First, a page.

Israeli demolition of a European-financed school in the occupied West Bank has forced Palestinian children to instead attend classes in a tent.
Palestinian activistsÂ restored some good cheer to primary schoolÂ students inÂ Jub al-Thib as they set aboutÂ rebuilding their school, over the night of September 9-10, using concrete blocks.Â On August 22,Â Israeli authorities hadÂ demolished the only schoolÂ in thisÂ West Bank village, located east of Bethlehem,Â a day beforeÂ the start of the new school year.
The Israeli occupation has banned practically all construction by Palestinians in Area C, whereÂ Jub al-ThibÂ is located, denying them permits to do so and prohibiting the use of concrete.Â It destroyed the school building on the grounds of being constructed without a permit.Â Area CÂ is completelyÂ controlled by Israel,Â as set out inÂ the Oslo Accords signed in 1993.
The demolition left some of theÂ 64 students in grades one throughÂ four in tears. TheÂ childrenÂ had previouslyÂ attended classes inÂ warehousesÂ and had beenÂ looking forward to a newÂ school building.Â The residents of Jub al-Thib worked for months to buildÂ the since-destroyedÂ school,Â the first to be erectedÂ inÂ their village.
TheÂ European Union providedÂ financial supportÂ for the project,Â and construction proceededÂ under the supervision of the Palestinian AuthorityâsÂ ministry of education and higher education.
55 schools threatened with demolition
In anÂ August 23 statement, the Norwegian Refugee Council said: âRight now, some 55 schools in the West Bank areÂ threatened with demolitionÂ and âstop-workâÂ orders by Israeli authorities.âÂ Shadi Othman,Â EU spokespersonÂ in Palestine, said that 20 of theÂ schools are EU-funded, and four,Â including Jub al-Thib, have been destroyed.
âThe EU has taken a firm decision to provide financial support forÂ development projectsÂ in these areas and provide all possible humanitarian services, despite the demolition threat,âÂ Othman told Al-Monitor. âOur decision to work in Area C and implement 20 million euros worth of projects falls within the EUâs priorities. The EU will interveneÂ immediatelyÂ to find alternatives for demolished schools until new school buildings are reconstructed.â
Israelâs prohibition onÂ construction, threats of demolitionÂ and stop-work orders all stand to negatively affect Palestinian studentsâ ability to obtain an education.
Lack of resources
Given the lack of resources available, West Bank municipal councils, anti-settlement committees and otherÂ local organisationsÂ andÂ prominent figures in Area C work inÂ cooperation with foreign donors in efforts to counter such actions andÂ find alternatives and solutions.
InÂ the case ofÂ Jub al-Thib, for instance,Â to get aroundÂ the prohibition on concrete, residents had seized on teaching students in warehousesÂ before the properÂ school building, which had aÂ steelÂ frame, could be erected. After Israel demolished theÂ school, tents wereÂ erected on the site so students could continue to attend classes.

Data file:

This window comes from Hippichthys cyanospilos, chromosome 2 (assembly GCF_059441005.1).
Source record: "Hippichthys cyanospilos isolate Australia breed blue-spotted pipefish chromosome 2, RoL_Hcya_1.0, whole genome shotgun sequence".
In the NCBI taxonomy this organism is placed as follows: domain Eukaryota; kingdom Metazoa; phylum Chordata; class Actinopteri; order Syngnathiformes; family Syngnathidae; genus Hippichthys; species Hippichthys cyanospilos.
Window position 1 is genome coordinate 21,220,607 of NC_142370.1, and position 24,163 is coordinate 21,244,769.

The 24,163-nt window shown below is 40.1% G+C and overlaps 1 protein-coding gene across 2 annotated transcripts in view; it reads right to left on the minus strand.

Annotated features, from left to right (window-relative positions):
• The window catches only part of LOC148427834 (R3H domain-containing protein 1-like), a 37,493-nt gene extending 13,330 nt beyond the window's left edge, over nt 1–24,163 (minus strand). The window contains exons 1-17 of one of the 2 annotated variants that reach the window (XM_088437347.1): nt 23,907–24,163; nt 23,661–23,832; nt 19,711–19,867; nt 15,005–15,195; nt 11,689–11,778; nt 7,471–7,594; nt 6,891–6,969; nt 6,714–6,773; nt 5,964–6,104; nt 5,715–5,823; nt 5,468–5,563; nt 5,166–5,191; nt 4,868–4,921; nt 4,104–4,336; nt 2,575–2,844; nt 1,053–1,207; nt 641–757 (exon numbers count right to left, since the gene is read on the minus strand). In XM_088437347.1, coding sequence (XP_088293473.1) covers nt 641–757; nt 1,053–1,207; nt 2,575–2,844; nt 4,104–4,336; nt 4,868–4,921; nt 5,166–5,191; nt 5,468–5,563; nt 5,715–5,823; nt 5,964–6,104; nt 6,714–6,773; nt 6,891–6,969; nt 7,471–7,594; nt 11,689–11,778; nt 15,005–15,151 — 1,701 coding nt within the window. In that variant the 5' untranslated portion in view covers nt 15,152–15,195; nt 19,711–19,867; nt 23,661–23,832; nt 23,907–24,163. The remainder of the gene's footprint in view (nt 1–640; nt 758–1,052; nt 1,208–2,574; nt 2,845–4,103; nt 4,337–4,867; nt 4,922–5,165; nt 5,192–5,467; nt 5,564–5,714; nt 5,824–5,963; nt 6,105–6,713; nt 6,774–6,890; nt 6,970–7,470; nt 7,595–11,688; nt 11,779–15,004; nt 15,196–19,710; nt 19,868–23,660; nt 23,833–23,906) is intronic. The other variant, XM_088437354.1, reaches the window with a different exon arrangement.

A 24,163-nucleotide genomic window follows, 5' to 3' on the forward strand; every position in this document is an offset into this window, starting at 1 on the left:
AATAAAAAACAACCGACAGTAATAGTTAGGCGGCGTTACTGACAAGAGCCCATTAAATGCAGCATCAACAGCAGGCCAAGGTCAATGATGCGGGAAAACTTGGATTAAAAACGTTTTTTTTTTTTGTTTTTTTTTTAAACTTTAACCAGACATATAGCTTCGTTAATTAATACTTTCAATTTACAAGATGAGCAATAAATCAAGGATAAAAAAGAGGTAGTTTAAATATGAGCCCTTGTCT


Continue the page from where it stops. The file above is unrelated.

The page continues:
In the Bedouin village ofÂ Khan al-Ahmar, in EastÂ Jerusalem,Â 170 students are studying in a school that wasÂ built out ofÂ tires and mudÂ in 2009Â after Israel banned construction with cement. They were inspired by such buildings inÂ poor and marginalized areasÂ elsewhere in the world, such asÂ in parts of Colombia.
âThis, however, did not stop Israelâs multipleÂ demolition threats,â said Uday Abu Khamis, community spokesperson for the BedouinÂ in East Jerusalem.Â âBefore building this school, the village had no school. The nearest one was 15 kilometres (9 miles) away. Given the poor means of transportation, it was difficult for students to commute and get to their classes, especially girls. The school,Â cobbled together from mud and used tires, gives our children the opportunity of having an education up to the ninth grade.â
Tents are the sole alternative
According toÂ Sadek Khodor, spokesman for the PA Ministry of Education and Higher Education,Â the ban and demolition threatsÂ forceÂ the ministry to operate within the marginsÂ allowed and to expend energy finding quick alternatives toÂ much-needed schoolsÂ in cooperation with parents and the local communitiesÂ threatened with demolition orders.Â He told Al-Monitor that theÂ structures the communities do manage to constructÂ are calledÂ âschools of defiance.â
Khodor added: âThe government does not apply toÂ these schools the same standards that apply to other schools. We give priority to filling all their needs irrespective of the cost. Sometimes we even assign one teacher [when there are only] two or three students, as is the case in the Arab Kaabneh BedouinÂ elementary schoolÂ in Jericho.âÂ The government hopes that by showing flexibility, it willÂ encourage other communitiesÂ to open educational facilities regardless of the number of students and type of facility.
Stressing the importance of finding alternatives for demolished schools, Khodor emphasizedÂ that his ministryÂ is determined to prevent demolition orders from cutting short the educational process.Â He explained that when a school receives a demolition notice or a construction moratorium, legal follow-up is provided through a ministerialÂ defence committee and contacts with international bodies to pressure Israel into withdrawing the order. Typically, the courts might postpone a demolition order, but not cancel it.
Although not ideal, the classroom work-arounds so far developedÂ are better than having no schools at all. For the students and their families, theÂ schools are one more means to fight IsraeliÂ attempts to force them off of their land.
by Aziz Nofal,Â Al Monitor/Days of Palestine